After being rocked by Trump tariffs, the solar energy business is bouncing back

At PetersenDean, the solar business is simply booming.

The home improvement company offers both roofing and solar installations, and is seeing an increase in demand for solar panels thanks in large part to a mandate in California where it’s based. The state requires newly built homes to include solar power as a feature. The rule was passed last year and takes effect in 2020. As result, PetersenDean is projecting some 11,000 to 12,000 solar installations in 2019, meaning it needs workers, fast.

“We are constantly hiring installers,” Gary Liardon, PetersenDean’s consumer group president and chief operating officer said, as California has long been a leader in solar jobs. “But that mandate is going to increase our need for installers by roughly 300% just based on current install rates today,” he said. “So translated into literal terms, we will need another 350 to 400 installers by year-end.”

After two years of job losses in the solar industry, the mandate is welcome and advocates are projecting demand to pick up beyond just the Golden State.

Since 2010, the solar industry has grown rapidly — increasing some 150% to nearly 243,000 workers in 2018 from just under 100,000 eight years earlier, the Solar Energy Industries Association (SEIA) said.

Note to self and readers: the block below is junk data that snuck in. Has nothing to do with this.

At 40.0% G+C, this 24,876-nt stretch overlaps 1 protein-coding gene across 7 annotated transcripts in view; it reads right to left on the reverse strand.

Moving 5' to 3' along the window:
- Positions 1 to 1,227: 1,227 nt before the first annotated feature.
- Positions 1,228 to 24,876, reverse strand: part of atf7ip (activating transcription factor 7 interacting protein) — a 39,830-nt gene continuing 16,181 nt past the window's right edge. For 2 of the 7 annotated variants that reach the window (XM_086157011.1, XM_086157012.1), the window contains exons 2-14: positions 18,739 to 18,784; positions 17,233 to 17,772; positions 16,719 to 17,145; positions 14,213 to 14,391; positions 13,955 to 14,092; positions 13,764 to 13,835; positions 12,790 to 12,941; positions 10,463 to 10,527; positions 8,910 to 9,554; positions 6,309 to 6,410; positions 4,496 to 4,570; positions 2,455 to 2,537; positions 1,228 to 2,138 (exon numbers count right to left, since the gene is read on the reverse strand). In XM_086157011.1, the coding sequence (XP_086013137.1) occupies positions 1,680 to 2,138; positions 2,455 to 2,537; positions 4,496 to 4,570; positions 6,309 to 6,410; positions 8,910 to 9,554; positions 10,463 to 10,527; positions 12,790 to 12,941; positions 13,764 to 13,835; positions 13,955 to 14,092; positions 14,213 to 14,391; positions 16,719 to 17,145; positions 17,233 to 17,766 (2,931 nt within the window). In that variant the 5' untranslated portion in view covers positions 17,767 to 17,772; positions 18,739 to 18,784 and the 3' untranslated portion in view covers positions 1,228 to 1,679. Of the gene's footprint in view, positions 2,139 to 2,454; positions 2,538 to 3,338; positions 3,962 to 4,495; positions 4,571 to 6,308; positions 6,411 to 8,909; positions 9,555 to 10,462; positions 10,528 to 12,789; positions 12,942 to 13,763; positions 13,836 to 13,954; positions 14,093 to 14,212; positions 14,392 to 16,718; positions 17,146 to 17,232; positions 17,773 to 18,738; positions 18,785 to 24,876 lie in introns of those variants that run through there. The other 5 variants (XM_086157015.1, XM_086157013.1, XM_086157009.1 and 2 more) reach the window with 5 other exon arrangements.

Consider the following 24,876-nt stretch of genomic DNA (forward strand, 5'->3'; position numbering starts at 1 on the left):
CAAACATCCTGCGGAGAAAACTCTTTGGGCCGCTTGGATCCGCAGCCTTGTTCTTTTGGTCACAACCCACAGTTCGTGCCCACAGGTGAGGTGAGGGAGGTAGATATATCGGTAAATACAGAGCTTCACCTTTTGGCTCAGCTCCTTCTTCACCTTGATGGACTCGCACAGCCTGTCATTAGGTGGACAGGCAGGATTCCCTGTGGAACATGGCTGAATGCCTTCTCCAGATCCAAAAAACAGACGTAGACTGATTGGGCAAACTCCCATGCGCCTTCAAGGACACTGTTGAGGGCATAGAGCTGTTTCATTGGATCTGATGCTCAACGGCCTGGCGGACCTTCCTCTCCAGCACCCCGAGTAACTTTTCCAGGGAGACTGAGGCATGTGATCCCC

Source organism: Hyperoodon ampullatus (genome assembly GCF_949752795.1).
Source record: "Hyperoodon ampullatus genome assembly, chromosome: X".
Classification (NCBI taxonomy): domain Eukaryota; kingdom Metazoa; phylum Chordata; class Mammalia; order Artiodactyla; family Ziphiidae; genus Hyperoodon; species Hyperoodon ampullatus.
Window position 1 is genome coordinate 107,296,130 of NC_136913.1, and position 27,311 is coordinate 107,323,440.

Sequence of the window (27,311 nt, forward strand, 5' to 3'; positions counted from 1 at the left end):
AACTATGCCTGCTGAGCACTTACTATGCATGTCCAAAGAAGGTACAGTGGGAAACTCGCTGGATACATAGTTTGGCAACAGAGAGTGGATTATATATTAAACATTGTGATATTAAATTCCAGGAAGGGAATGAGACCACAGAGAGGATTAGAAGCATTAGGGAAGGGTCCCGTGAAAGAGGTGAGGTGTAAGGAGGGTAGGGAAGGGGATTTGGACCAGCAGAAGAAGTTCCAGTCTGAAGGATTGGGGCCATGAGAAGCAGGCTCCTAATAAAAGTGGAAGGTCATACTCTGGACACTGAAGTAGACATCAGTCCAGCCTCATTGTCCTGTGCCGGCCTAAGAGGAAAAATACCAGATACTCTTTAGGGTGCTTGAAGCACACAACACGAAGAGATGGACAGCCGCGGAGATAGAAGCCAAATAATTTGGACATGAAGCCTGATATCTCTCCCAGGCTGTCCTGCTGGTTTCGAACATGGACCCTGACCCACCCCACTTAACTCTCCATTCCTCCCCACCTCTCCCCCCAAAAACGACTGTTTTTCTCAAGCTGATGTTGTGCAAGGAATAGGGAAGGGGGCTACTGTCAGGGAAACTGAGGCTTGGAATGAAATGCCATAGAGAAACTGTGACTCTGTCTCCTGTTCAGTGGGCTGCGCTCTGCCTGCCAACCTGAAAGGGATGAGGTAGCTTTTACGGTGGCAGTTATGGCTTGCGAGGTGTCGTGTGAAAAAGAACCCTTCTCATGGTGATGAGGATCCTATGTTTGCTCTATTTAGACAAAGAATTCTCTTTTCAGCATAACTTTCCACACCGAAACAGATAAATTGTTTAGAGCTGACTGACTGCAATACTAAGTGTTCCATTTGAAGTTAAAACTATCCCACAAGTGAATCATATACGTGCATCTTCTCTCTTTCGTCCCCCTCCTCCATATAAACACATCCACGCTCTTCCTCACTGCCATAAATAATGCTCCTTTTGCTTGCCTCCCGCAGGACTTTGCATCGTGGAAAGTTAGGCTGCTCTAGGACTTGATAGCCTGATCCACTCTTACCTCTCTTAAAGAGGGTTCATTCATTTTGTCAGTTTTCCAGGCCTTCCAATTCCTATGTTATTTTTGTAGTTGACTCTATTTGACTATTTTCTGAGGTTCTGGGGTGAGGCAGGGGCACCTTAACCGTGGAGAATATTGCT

PetersenDean says it will need some 400 additional solar installers like Ruben Trujillo by year’s end, due to a new California mandate.

Source: Jacob Jimenez

But recently the industry has struggled with the uncertainty brought on by new tariffs imposed in January 2018 by the Trump administration of 30% on imported solar panels. (Those tariffs are set to decline by 5% each year. The first 2.5 gigawatts of imported cells are also exempted each year, and certain products, including some cells made by SunPower, were exempted from the list.)

The Trump tariffs were intended to encourage American manufacturing


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